Familiarity with a policy solution set such as knowledge of a protocol offers a consistent way to frame urban complexity for a plan. Scanning, selecting, and comparing different solutions offer a proactive way to anticipate and frame a response to specific aspects of urban complexity (McGahey and Vey 2008). For instance, we know how to improve the efficiency of local capital-improvement programs, so we focus on the economic problems facing infrastructure maintenance in a local municipality (Porter 2007). We know how to use tax increment finance (TIF) districts to stimulate local commercial reinvestment, so we focus attention on the property-tax revenue capacity of a local jurisdiction. In the strong instances, we might engage in a kind of reverse engineering: we identify a familiar set of future outcomes that we associate with the successful use of our planning tool, and then work backward through the tool's relevant features, framing the problem to fit with our beliefs about a solution (Mitchell 2008). A weaker version adopts the familiar tool as a kind of diagnostic device to provisionally frame possible solutions in ways that address aspects of local complexity (Arnott, Rave, and Schob 2005). Social scientists, engineers and architects often succumb to the temptation of taking a policy approach because their attachments to the discipline and its conventions blind them to those features of complexity that escape the grasp of the tools they know best (Dormer 1997; Petroski 2007).
The meaning and priority of an orientation depends on the practical situation the plan maker faces. The orientations describe the conduct of plan making and not the ideal types.
I have emphasized a conception of plan making in this chapter that purposely avoids longstanding debates about collective decision making and governance or (p. 254) about rationality and theoretical foundations. Treating plan making as a practical tool that informs intention means that we can understand how we do plans without having to settle theoretical disagreements about political agreement or rational expectations. These interesting and fruitful debates too often distract us from considering the many ways that plans work to translate desires into intentions that may, in turn, inspire us and others to act together in more or less rational ways.
At the very outset of the plan, as participants articulate their desires, needs, and goals, they set out their expectations of the future. For each of us, the future we know in the present inhabits an imagined world that we create. The planner draws upon knowledge from theory and method to inform the conversations, discussions, and debates that ensue at the very beginning of the plan-making effort. The planner constructs descriptions of the future based on that theory and prior experience, composing sketchlike futures that take account of stakeholder goals. These imaginary alternatives allow stakeholders to grasp the contours of difference that their views might make for varying versions of the future.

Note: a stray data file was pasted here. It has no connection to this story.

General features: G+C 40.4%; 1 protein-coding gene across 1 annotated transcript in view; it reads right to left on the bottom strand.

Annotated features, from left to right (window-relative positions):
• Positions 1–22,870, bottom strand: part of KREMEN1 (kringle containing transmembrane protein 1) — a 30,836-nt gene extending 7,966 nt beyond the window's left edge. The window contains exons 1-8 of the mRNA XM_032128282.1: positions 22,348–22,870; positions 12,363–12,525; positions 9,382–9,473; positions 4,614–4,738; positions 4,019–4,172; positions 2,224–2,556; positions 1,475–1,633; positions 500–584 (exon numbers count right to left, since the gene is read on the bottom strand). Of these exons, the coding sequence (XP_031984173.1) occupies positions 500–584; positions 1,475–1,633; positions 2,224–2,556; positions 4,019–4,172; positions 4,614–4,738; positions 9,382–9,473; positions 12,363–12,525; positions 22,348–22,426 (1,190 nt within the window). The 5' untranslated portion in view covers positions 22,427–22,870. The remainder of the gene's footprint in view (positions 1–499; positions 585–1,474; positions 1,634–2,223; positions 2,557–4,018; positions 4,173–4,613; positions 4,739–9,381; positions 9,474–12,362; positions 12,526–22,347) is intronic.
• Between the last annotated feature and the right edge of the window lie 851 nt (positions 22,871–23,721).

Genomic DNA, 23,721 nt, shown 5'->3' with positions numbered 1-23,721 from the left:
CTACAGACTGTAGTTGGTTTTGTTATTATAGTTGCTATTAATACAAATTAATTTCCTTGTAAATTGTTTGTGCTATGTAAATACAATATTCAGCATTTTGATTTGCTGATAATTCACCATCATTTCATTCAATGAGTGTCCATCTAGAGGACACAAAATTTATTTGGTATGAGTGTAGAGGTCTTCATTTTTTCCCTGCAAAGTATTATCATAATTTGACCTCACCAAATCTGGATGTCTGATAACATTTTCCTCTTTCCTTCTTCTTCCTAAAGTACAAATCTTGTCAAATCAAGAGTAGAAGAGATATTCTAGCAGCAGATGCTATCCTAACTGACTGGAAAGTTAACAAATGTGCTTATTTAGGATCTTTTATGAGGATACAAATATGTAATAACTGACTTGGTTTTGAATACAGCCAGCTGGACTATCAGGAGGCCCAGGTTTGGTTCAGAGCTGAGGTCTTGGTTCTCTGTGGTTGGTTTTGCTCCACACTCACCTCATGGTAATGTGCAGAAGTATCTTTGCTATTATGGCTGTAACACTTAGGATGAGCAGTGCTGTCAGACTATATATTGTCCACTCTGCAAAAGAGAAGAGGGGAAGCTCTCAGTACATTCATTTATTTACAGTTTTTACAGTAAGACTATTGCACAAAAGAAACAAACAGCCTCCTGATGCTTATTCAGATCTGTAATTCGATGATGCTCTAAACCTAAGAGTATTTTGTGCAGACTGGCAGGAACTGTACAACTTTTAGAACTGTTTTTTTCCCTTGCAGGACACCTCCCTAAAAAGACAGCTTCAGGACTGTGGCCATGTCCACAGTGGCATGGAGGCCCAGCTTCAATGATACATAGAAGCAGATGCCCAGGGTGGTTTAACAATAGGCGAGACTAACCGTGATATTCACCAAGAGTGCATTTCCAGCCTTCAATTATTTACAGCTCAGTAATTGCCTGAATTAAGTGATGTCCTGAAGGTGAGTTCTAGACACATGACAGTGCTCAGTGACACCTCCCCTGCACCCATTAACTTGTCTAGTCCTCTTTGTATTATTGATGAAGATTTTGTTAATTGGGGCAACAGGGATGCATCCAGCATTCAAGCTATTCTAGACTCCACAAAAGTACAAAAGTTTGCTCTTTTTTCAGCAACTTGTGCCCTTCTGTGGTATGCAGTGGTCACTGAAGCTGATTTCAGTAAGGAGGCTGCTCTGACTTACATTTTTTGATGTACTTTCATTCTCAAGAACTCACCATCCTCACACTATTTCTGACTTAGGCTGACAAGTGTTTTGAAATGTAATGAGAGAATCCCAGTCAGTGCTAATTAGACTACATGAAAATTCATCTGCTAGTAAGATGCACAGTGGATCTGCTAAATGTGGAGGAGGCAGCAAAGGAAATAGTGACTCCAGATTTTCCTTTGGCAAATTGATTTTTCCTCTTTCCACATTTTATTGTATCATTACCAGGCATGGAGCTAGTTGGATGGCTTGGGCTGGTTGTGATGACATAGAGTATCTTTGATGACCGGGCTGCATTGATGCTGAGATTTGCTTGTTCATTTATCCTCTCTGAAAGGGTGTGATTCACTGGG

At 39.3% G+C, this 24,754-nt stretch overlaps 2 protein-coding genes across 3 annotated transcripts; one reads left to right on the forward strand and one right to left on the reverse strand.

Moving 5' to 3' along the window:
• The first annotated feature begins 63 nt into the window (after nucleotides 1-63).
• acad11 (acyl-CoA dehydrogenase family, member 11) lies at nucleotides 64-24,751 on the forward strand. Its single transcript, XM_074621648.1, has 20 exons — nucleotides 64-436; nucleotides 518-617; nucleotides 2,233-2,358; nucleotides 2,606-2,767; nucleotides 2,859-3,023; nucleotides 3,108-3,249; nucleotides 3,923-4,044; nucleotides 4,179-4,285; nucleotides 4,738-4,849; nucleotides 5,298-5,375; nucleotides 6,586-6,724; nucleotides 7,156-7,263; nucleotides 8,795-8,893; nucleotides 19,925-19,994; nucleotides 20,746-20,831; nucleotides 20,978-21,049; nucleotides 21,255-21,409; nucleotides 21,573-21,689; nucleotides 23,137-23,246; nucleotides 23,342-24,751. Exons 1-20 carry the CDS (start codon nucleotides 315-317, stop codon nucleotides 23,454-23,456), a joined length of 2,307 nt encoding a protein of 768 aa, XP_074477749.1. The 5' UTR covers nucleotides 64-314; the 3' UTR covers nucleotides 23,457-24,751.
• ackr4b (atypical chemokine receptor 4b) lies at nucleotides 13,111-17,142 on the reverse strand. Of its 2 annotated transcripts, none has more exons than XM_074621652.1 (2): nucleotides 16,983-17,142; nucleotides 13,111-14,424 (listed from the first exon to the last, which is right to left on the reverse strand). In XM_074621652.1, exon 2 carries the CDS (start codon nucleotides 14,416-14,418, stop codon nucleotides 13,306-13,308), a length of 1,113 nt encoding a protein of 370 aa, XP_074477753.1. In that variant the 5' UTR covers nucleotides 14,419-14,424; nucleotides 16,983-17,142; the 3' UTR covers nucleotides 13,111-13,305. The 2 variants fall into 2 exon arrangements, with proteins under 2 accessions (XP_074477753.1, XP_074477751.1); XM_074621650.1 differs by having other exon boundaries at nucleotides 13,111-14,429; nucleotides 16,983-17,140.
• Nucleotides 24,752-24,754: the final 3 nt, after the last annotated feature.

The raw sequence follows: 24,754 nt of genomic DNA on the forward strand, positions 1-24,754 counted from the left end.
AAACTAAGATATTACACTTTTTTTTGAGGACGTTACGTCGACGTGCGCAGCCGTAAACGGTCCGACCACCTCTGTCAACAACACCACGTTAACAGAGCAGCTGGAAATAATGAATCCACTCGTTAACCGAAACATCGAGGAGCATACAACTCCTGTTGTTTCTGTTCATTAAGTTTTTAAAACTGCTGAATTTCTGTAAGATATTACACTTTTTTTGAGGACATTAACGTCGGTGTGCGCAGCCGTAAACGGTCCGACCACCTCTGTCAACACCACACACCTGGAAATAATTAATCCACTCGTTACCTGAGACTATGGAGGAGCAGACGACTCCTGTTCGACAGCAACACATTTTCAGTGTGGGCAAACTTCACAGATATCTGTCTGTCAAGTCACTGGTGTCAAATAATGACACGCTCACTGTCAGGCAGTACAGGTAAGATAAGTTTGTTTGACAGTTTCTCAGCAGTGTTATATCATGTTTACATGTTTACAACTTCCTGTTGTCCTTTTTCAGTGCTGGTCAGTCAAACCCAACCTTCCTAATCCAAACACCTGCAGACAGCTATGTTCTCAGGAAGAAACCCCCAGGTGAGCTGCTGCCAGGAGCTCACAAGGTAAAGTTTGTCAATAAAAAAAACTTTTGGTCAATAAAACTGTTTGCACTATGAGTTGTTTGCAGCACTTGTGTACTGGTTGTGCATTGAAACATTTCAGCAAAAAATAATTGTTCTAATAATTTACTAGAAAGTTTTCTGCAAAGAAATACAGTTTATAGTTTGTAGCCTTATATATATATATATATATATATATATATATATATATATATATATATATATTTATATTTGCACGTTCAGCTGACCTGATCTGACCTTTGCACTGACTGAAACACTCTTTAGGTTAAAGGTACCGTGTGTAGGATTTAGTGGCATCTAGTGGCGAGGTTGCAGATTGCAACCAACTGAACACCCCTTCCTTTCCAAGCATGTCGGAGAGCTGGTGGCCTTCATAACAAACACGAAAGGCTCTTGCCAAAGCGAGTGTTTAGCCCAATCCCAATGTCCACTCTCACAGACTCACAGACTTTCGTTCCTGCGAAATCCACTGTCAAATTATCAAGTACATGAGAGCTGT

Plan-making composition does not challenge the purposes that people hold directly but, rather, seeks to describe the meaning of these diverse purposes within the context of complex relationships tied to relevant future consequences. The claims of precedent might shift over time to become a durable protocol. Innovative prototypes may be refined into precedents. Policy-relevant outlooks may pop up wherever and whenever practical solutions offer an opportunity for useful and coherent action guides.
The craft of plan making offers an important resource for those people and agencies taking responsibility for the future of urban settlements. Urban planners succeed if their sponsors and clients listen to the advice offered in a plan, and they celebrate if the clients take the advice to heart. It is too much to expect that clients will act upon the plan so as to obtain outcomes exactly as described, however. The metaphor of the architectural blueprint places too great a burden on the practice of urban planning. The complexity of changing expectations and urban relationships makes this unrealistic and undesirable. Plans do help people and organizations anticipate and adapt, not to predict and control. Learning to improve how we compose plans contributes to the quality of the judgments that people and institutions can make.
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(1.) Raphaël Fischler (2000) offers an excellent review of different conceptions of rational planning in a review of case studies: instrumental, interpretive, and practical. This chapter adopts a pragmatic conception of planning that steps around the rationality issue by insisting that the difference between what is learned from theory and practice is more a matter of degree than of kind. We do not need theory as a foundation, but as a kind of conceptual critique that holds action accountable to the standards of science, morals, art, and any other important cultural norms.
(2.) While many people insist that planners be multidisciplined, this imposes an impractical demand on professionals. The time and effort needed to acquire disciplinary knowledge precludes any one individual's acquiring multiple disciplines. Professionals need to learn instead how to learn and adapt the knowledge of different disciplines as part of the practical judgment used to make plans. Hence, the term “undisciplined” focuses attention on the detachment needed to grasp the meaning of disciplinary ideas for purposes outside the discipline.
(3.) Planning is not “applied social science” precisely because the cognitive organization of planning knowledge includes practical expectations at the outset of inquiry. We can adapt knowledge from many different sources to make plans, but no one of these sources—even powerful scientific inquiry—adequately substitutes for planning judgment. How we conduct scientific research does not provide a model for how we conduct urban plan making.
(4.) There may be more than four, and these four may be more clearly distinguished than I am able to do at this time. I am trying to develop a vocabulary to help describe how people in complex institutional settings conceive the form and meaning of practical advice about an uncertain future. If we avoid the rational–irrational trap, then our attention shifts to the varieties of organized ways that people use.
(5.) I am self-consciously avoiding disciplinary distinctions here. We may acquire our academic expertise as historian, geographer, economist, engineer, architect, and so on. But these boundaries rarely play a prominent role in the practical art of plan making.
(6.) The “best practice” approach too often substitutes mimesis for irony, sacrificing the critical contextual details of historical narrative for relatively superficial similarities between past and present. Casting the debate between academic theory and practitioner practicality is not helpful, especially as those promoting this misleading stereotype want to convince practitioners that the particular version of practical best practice they are selling works everywhere with ease.